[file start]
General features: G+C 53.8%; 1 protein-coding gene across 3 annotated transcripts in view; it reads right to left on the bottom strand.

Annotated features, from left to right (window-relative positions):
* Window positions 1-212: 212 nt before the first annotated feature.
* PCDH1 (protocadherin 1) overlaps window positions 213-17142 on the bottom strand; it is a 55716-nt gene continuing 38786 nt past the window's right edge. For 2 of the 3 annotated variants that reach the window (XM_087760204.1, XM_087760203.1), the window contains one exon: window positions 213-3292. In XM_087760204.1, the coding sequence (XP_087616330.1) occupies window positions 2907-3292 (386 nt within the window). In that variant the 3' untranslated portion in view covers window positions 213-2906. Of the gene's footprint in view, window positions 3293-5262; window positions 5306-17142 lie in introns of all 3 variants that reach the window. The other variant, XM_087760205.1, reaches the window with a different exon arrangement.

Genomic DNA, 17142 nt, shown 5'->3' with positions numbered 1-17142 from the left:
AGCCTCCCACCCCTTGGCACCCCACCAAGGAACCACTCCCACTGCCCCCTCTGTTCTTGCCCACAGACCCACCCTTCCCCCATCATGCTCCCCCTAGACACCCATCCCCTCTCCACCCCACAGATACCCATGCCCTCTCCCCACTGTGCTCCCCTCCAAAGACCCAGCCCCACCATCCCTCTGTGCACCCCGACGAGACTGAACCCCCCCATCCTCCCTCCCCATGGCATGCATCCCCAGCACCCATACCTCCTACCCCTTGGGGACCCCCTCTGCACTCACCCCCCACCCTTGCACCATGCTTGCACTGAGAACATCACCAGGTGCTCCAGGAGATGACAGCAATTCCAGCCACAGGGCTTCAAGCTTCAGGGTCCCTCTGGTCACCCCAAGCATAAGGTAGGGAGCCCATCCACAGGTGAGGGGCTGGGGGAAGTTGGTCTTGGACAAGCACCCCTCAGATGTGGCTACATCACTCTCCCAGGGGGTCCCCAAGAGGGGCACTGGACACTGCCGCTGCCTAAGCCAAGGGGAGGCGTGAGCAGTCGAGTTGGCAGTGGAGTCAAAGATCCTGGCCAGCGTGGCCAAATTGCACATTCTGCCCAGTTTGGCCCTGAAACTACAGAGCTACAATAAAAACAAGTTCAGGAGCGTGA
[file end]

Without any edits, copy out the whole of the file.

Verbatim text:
General features: G+C 53.8%; 1 protein-coding gene across 3 annotated transcripts in view; it reads right to left on the bottom strand.

Annotated features, from left to right (window-relative positions):
* Window positions 1-212: 212 nt before the first annotated feature.
* PCDH1 (protocadherin 1) overlaps window positions 213-17142 on the bottom strand; it is a 55716-nt gene continuing 38786 nt past the window's right edge. For 2 of the 3 annotated variants that reach the window (XM_087760204.1, XM_087760203.1), the window contains one exon: window positions 213-3292. In XM_087760204.1, the coding sequence (XP_087616330.1) occupies window positions 2907-3292 (386 nt within the window). In that variant the 3' untranslated portion in view covers window positions 213-2906. Of the gene's footprint in view, window positions 3293-5262; window positions 5306-17142 lie in introns of all 3 variants that reach the window. The other variant, XM_087760205.1, reaches the window with a different exon arrangement.

Genomic DNA, 17142 nt, shown 5'->3' with positions numbered 1-17142 from the left:
AGCCTCCCACCCCTTGGCACCCCACCAAGGAACCACTCCCACTGCCCCCTCTGTTCTTGCCCACAGACCCACCCTTCCCCCATCATGCTCCCCCTAGACACCCATCCCCTCTCCACCCCACAGATACCCATGCCCTCTCCCCACTGTGCTCCCCTCCAAAGACCCAGCCCCACCATCCCTCTGTGCACCCCGACGAGACTGAACCCCCCCATCCTCCCTCCCCATGGCATGCATCCCCAGCACCCATACCTCCTACCCCTTGGGGACCCCCTCTGCACTCACCCCCCACCCTTGCACCATGCTTGCACTGAGAACATCACCAGGTGCTCCAGGAGATGACAGCAATTCCAGCCACAGGGCTTCAAGCTTCAGGGTCCCTCTGGTCACCCCAAGCATAAGGTAGGGAGCCCATCCACAGGTGAGGGGCTGGGGGAAGTTGGTCTTGGACAAGCACCCCTCAGATGTGGCTACATCACTCTCCCAGGGGGTCCCCAAGAGGGGCACTGGACACTGCCGCTGCCTAAGCCAAGGGGAGGCGTGAGCAGTCGAGTTGGCAGTGGAGTCAAAGATCCTGGCCAGCGTGGCCAAATTGCACATTCTGCCCAGTTTGGCCCTGAAACTACAGAGCTACAATAAAAACAAGTTCAGGAGCGTGA